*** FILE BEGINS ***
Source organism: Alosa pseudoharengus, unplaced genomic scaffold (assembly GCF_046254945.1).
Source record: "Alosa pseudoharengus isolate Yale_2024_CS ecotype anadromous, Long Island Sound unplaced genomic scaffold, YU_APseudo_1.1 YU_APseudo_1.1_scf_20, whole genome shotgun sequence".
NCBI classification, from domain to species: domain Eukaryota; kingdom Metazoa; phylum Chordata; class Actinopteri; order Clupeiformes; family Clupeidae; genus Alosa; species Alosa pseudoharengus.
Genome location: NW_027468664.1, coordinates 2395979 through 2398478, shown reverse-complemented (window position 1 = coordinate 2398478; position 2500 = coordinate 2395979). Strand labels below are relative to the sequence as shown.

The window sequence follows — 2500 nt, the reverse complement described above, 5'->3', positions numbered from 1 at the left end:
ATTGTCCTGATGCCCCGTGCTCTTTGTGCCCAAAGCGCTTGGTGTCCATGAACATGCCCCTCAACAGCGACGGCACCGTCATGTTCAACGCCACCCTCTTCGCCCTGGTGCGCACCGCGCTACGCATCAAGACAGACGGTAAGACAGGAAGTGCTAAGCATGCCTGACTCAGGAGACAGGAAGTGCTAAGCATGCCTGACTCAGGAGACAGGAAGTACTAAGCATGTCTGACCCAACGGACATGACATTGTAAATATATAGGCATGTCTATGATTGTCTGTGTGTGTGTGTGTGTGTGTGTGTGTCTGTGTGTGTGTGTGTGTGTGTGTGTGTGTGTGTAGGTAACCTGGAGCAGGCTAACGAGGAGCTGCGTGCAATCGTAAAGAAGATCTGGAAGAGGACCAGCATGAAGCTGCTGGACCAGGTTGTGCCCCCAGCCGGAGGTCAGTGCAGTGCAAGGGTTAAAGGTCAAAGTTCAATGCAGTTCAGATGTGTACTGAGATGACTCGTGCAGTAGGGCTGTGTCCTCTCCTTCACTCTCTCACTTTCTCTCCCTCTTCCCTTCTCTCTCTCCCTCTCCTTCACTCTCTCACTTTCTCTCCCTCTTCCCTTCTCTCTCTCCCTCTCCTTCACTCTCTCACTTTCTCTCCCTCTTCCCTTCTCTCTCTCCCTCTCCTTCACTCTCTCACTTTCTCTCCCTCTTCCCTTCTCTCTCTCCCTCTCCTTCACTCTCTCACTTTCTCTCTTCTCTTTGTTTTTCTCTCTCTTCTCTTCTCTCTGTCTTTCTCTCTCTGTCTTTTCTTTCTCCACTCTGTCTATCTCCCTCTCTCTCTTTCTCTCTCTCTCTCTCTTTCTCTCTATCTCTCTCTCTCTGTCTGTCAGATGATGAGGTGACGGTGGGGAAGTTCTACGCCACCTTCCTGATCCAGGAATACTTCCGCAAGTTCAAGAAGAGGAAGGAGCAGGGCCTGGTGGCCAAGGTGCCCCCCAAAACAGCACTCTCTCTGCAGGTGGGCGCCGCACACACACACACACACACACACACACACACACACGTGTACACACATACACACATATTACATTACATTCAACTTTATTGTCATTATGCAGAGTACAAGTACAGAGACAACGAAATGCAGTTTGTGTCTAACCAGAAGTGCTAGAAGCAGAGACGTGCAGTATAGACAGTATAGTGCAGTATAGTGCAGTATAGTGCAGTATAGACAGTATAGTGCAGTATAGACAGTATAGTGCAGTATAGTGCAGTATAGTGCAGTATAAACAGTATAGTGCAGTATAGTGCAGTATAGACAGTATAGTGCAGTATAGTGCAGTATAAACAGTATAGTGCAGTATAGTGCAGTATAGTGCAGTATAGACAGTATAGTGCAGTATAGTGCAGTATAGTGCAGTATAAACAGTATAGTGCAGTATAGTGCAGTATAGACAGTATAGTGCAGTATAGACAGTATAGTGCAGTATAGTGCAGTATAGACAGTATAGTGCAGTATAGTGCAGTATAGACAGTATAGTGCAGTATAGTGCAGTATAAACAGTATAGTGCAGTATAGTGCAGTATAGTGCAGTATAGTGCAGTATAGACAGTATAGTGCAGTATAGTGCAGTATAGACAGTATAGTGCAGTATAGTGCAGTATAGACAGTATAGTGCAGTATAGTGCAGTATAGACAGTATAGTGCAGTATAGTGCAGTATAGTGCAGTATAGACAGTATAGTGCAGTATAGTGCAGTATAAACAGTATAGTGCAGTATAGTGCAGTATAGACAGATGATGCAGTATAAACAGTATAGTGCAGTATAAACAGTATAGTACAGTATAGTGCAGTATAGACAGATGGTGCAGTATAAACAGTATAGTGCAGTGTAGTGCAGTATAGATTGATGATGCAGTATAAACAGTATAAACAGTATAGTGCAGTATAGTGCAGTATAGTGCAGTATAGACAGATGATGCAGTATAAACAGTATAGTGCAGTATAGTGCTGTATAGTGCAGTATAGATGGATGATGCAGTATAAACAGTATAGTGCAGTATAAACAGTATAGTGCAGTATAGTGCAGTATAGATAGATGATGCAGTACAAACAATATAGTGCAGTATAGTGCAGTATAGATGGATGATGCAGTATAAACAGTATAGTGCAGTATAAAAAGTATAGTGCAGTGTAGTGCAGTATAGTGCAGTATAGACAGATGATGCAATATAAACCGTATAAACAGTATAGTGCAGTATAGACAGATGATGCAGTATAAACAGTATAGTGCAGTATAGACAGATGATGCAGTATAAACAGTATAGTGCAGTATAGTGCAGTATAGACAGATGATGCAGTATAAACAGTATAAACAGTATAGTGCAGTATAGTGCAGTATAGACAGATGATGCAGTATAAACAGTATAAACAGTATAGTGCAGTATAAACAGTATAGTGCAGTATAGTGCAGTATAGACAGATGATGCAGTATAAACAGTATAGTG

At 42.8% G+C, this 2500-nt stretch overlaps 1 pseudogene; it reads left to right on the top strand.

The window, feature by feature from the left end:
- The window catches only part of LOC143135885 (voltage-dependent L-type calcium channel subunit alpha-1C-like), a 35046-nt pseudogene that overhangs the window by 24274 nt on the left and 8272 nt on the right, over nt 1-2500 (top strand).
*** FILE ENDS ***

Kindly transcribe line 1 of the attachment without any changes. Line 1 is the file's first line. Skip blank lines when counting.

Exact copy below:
Source organism: Alosa pseudoharengus, unplaced genomic scaffold (assembly GCF_046254945.1).